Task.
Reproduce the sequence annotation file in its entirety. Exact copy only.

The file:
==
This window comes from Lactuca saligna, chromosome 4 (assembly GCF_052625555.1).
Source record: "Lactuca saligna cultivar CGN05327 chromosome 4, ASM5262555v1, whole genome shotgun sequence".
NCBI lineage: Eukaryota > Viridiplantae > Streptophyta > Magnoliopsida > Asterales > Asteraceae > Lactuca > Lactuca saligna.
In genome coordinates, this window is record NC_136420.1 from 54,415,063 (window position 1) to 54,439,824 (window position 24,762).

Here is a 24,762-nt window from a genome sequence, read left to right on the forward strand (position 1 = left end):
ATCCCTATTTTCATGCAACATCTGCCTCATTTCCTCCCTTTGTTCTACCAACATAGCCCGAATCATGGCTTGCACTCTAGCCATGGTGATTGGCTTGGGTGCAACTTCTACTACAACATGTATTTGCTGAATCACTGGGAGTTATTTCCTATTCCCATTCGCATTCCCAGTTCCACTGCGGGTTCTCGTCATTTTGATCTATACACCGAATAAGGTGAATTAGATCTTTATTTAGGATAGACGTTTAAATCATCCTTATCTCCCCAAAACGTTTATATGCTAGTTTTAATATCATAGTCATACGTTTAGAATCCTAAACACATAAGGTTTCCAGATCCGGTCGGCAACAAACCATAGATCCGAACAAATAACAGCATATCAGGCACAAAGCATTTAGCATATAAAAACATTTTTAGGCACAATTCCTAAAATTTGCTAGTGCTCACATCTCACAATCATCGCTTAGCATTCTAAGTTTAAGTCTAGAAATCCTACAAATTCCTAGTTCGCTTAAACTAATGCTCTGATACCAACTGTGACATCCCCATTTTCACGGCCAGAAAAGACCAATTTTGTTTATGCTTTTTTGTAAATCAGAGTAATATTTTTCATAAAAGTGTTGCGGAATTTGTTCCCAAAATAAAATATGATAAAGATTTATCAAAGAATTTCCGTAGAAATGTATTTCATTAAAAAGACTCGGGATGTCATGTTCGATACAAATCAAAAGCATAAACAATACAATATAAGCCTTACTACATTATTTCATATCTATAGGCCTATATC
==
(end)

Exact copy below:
This window comes from Lactuca saligna, chromosome 4 (assembly GCF_052625555.1).
Source record: "Lactuca saligna cultivar CGN05327 chromosome 4, ASM5262555v1, whole genome shotgun sequence".
NCBI lineage: Eukaryota > Viridiplantae > Streptophyta > Magnoliopsida > Asterales > Asteraceae > Lactuca > Lactuca saligna.
In genome coordinates, this window is record NC_136420.1 from 54,415,063 (window position 1) to 54,439,824 (window position 24,762).

Here is a 24,762-nt window from a genome sequence, read left to right on the forward strand (position 1 = left end):
ATCCCTATTTTCATGCAACATCTGCCTCATTTCCTCCCTTTGTTCTACCAACATAGCCCGAATCATGGCTTGCACTCTAGCCATGGTGATTGGCTTGGGTGCAACTTCTACTACAACATGTATTTGCTGAATCACTGGGAGTTATTTCCTATTCCCATTCGCATTCCCAGTTCCACTGCGGGTTCTCGTCATTTTGATCTATACACCGAATAAGGTGAATTAGATCTTTATTTAGGATAGACGTTTAAATCATCCTTATCTCCCCAAAACGTTTATATGCTAGTTTTAATATCATAGTCATACGTTTAGAATCCTAAACACATAAGGTTTCCAGATCCGGTCGGCAACAAACCATAGATCCGAACAAATAACAGCATATCAGGCACAAAGCATTTAGCATATAAAAACATTTTTAGGCACAATTCCTAAAATTTGCTAGTGCTCACATCTCACAATCATCGCTTAGCATTCTAAGTTTAAGTCTAGAAATCCTACAAATTCCTAGTTCGCTTAAACTAATGCTCTGATACCAACTGTGACATCCCCATTTTCACGGCCAGAAAAGACCAATTTTGTTTATGCTTTTTTGTAAATCAGAGTAATATTTTTCATAAAAGTGTTGCGGAATTTGTTCCCAAAATAAAATATGATAAAGATTTATCAAAGAATTTCCGTAGAAATGTATTTCATTAAAAAGACTCGGGATGTCATGTTCGATACAAATCAAAAGCATAAACAATACAATATAAGCCTTACTACATTATTTCATATCTATAGGCCTATATC